Disney Wants To Get Paid off Your Vices, but the Feds Want a Piece Too

in Disney, Sports

Bob Iger and Mickaey Mouse standing in front of Magic Kingdom Park at Disney World Resort with investments falling down.

Credit: Edited by Inside The Magic

It is impossible to watch a sporting event without seeing ads for sports betting. Since the 2018 Supreme Court decision legalizing sports gaming and making it a state decision, sports betting companies have inundated viewers with ads and statehouses with lobbyists seeking to legalize the once-forbidden act of gambling on sports.

The new logo for ESPN Bet, the sports gambling service
Credit: ESPN

Once states began seeing the revenue their neighbors were making with sports betting, everyone wanted to get in on the act, including The Walt Disney Company. Taking a page from his predecessor Bob Chapek, Disney CEO Bob Iger jumped at the chance to forge a deal with Penn Entertainment to create BET ESPN.

In the deal announced last summer, Penn Entertainment wrote EPSN a $1.5 billion check plus another $500 million in stock options for using the ESPN name in the new online sports betting platform. The site has since gone live in 18 states.

However, there is a slight catch. BET ESPN is not legal in any state where The Walt Disney Company is headquartered.

Gambling is still illegal in California, home to Disneyland, and Florida just recently approved sports betting, but BET ESPN isn’t legal there. It also isn’t legal in Connecticut, ESPN’s home state.

Bob Iger sitting alongside ESPN and Disney+ logos
Credit: Masterclass/Inside the Magic

But just as Disney entered the sports wagering game, states realized they weren’t making enough taxes off this vice. Last year alone, some estimates say that sports betting companies made $11 billion in profit, which states making a fraction of that amount.

So now, states are starting to take notice and changing the tax rates on gambling.

Follow the Money

In New York, sports gambling is taxed at 51 percent. However, just across the river in New Jersey, it’s only taxed at 24 percent. No matter the tax, sports gambling companies pass that amount to the consumer.

Two football players for Superbowl 2024
Credit: ESPN

New York collected $862 million in taxes on sports betting last year, and according to the Washington Post, other states are starting to notice its tax rate and revenue.

In New Jersey, where BET ESPN is legal, state legislatures are considering raising the state tax on sports gambling to 35 percent. Illinois is also considering a jump from 15 percent to 35 percent, and Ohio is moving from 10 percent to 20 percent.

These are three of the biggest states where BET ESPN is legal, which could seriously reduce Disney’s already slim profit margin for sports gambling.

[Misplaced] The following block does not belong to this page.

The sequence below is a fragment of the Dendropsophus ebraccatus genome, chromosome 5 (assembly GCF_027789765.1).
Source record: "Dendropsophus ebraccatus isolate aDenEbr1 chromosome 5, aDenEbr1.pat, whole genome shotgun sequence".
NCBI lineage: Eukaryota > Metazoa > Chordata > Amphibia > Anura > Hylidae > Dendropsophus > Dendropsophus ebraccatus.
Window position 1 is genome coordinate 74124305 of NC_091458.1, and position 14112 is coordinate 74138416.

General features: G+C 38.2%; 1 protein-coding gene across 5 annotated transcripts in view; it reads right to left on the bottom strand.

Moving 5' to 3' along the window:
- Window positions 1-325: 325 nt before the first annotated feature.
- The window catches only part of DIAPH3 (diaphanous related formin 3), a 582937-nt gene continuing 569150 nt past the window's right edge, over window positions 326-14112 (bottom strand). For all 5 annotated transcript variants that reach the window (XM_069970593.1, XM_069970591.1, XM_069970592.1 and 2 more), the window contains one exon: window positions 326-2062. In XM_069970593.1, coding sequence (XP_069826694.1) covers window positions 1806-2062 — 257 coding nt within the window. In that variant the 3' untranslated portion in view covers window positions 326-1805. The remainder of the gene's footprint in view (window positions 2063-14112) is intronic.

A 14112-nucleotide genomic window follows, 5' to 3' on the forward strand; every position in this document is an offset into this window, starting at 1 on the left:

According to the Post, a bookmaker collects about $9 for every $100 wagered. That money is then used for licensing fees and advertisements. The profit margin is razor thin, and most sports gambling companies lose money.

sports center ESPN
Credit: ESPN

The industry is dominated by two massive sites: FanDuel and DraftKings. Together, they control 75 percent of all sports gambling in the country.

If The Walt Disney Company wants to break that monopoly, it will have to find a way for BET ESPN to be in more than 18 states and have the kind of ad blitz for sports fans that FanDuel and DraftKings have. The states raising the gambling tax could crush Disney’s hopes of being a huge moneymaker.

Raising the taxes on sports gambling and forcing the gambling sites to pass that cost onto the consumer also has an intended consequence: states hope people will gamble less. Problem gambling has become just that, a problem, with one percent of the population having a gambling addiction.

States hope that by instituting these additional fees, fewer people will gamble, but that could be wishful thinking.

Goofy, Donald, Pluto, Mickey, Minnie, Chip and Dale in front of the ESPN Wide World of Sports Complex
Credit: Disney

And let’s not forget about the Federal Government. The Feds only get $.25 for every $100 wagered in America. It is only a matter of time before that number goes up drastically.

So, with a relatively new sports gambling venture and states and the federal government closing in on them, Disney may have picked the wrong time to enter the gambling arena.

It remains to be seen if ESPN can somehow turn this into a moneymaker for Disney.

What do you think about Disney entering into sports betting? 

in Disney, Sports

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